The Power of the Dog (Drama, Western) [Based on a Novel] (2021)
Director: Jane Campion
Writer: Jane Campion, Thomas Savage (Based on Novel by)
Stars: Benedict Cumberbatch, Jesse Plemons, Kirsten Dunst, Kodi Smit-McPhee
On a ranch somewhere in Montana, brothers Phil and George stand at odds. As one tries to be the leader of a group of cowboys, the other embraces a more fully-developed life going with the times and searching for a follow-up to the life he’s been living.
Written and directed by Jane Campion, ‘’The Power of the Dog’’ seems very much to align with her interests in filmmaking, as seen in her previous films ‘’The Piano’’ and ‘’Bright Star’’. This project came about due to receiving a copy of Savage’s book after Campion wrapped up production of her latest television series ‘’Top of the Lake’’.
More like a bleak drama other than the action-packed westerns we usually see, ‘’The Power of the Dog’’ has a tenacity in being as earnestly realistic as it can be. Filmed on the South Island of New Zealand, it seems to perfectly translate to the barren plains of Montana, where the film should’ve taken place if not for financial and pandemic related issues. Still, both cinematographically and performance-wise, it fits together.
There’s a hidden meaning and an over-arching shadow hanging above this valley, with Cumberbatch playing Phil, a brash and commanding figure trying to apply dominance over his pack of figurative wolves herding cattle. An attitude he’s adopted from his old friend and mentor Bronco Henry, who’s long gone from this world. Brother George seems to be the polar opposite, a kind-hearted figure more in-line with modern developments and technology trying to make sure everyone is comfortable. For some reason, Cumberbatch’s character was reminiscent of Matthew McConaughey or at least someone his fellow actor would play, which should be said is a compliment to both actors but mainly to Benedict Cumberbatch’s wide range.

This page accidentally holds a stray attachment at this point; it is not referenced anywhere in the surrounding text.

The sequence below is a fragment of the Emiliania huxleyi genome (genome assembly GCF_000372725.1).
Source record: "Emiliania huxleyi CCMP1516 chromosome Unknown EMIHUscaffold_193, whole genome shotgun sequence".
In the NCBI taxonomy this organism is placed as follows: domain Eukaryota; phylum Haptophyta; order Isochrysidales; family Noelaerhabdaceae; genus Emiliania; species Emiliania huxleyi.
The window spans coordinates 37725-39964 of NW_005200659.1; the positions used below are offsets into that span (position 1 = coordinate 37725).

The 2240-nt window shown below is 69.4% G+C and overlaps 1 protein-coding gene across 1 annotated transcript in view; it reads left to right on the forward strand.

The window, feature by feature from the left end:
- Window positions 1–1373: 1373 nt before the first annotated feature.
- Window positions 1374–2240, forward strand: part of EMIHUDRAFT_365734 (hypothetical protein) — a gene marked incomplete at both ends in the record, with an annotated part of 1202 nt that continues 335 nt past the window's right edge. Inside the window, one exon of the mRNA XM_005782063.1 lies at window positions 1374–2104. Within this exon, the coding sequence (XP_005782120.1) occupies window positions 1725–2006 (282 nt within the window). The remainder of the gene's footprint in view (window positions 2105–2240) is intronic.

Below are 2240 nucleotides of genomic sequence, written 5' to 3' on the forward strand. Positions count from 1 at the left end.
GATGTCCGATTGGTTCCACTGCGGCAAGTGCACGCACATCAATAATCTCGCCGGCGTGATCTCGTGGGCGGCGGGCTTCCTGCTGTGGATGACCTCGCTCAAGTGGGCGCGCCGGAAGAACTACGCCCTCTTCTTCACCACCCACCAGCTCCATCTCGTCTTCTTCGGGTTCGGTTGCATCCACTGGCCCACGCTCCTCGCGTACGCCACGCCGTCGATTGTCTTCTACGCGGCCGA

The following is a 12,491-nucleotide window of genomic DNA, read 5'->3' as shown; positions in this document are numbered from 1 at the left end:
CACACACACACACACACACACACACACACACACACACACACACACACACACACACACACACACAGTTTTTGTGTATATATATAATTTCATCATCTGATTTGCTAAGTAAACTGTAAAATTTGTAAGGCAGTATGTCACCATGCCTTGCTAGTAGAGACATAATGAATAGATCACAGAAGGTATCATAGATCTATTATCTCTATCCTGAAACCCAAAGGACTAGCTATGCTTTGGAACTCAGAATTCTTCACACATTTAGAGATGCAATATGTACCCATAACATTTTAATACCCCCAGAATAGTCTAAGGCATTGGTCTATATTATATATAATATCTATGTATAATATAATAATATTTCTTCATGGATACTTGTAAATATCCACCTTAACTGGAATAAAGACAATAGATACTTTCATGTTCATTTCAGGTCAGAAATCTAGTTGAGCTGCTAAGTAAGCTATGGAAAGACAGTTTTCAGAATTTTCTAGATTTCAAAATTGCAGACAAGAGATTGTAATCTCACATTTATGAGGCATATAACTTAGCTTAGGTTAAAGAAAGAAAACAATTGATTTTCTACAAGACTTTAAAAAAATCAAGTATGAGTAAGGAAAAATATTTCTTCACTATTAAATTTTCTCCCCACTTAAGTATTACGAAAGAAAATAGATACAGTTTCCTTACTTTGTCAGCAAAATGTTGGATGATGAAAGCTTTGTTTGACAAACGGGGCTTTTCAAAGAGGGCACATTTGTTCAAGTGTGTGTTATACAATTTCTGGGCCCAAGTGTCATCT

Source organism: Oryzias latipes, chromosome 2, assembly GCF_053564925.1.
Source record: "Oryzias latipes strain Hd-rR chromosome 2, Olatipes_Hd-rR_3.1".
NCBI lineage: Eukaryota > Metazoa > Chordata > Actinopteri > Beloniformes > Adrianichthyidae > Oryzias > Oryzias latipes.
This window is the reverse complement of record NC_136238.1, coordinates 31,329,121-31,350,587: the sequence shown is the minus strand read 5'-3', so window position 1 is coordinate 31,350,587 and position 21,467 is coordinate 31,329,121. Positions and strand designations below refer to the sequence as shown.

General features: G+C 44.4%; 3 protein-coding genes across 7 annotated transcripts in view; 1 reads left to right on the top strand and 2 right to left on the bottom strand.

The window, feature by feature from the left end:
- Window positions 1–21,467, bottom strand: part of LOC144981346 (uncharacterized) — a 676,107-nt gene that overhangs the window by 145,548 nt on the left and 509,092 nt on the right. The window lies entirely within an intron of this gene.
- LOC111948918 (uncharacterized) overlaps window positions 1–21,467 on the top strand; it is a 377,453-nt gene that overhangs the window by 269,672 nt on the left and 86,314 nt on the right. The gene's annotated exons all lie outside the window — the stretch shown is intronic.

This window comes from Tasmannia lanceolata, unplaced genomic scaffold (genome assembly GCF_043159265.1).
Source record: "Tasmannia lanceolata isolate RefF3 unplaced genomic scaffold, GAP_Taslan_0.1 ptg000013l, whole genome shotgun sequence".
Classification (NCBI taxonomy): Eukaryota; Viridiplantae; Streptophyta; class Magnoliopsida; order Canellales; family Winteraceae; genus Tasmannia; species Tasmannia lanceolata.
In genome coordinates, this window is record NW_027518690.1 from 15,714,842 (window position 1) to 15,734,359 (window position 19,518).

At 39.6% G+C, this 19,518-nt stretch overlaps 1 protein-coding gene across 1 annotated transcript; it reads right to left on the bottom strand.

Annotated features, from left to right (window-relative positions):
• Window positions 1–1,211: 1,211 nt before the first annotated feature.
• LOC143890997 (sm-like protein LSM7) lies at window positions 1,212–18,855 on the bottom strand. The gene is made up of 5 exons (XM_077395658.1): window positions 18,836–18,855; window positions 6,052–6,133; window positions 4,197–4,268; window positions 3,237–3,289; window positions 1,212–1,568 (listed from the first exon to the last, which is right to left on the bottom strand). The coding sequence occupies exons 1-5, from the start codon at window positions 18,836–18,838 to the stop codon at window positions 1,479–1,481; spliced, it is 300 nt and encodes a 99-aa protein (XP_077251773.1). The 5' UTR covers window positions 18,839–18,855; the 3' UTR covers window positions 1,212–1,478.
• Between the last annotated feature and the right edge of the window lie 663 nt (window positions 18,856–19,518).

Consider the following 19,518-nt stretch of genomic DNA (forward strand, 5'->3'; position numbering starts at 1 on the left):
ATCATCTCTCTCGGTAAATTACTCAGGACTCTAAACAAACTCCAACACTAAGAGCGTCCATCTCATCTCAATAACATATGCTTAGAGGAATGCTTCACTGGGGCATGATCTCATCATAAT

‘’The Power of the Dog’’ shows a landscape that reminds you of the old west while it’s slowly making a place for new-age innovations. It seems to arrive at a perfect time, where westerns aren’t as typical anymore. More of an arthouse project than a feature film, it’s certainly not something that will appeal to all audiences, but those lovers of cinema that would be reading reviews such as this would certainly get a kick out of the different types of storytelling portrayed here.
If it is an old-fashioned western you’re interested in, look elsewhere, but when searching for a tender and just incredibly human tale that moves as slow as a breeze, this might be your type of cinema. It’s genuinely an excellently pictured interpretation of Savage’s work displaying characters with deep flaws trying to appear differently from their inner selves.
Barking dogs never bite.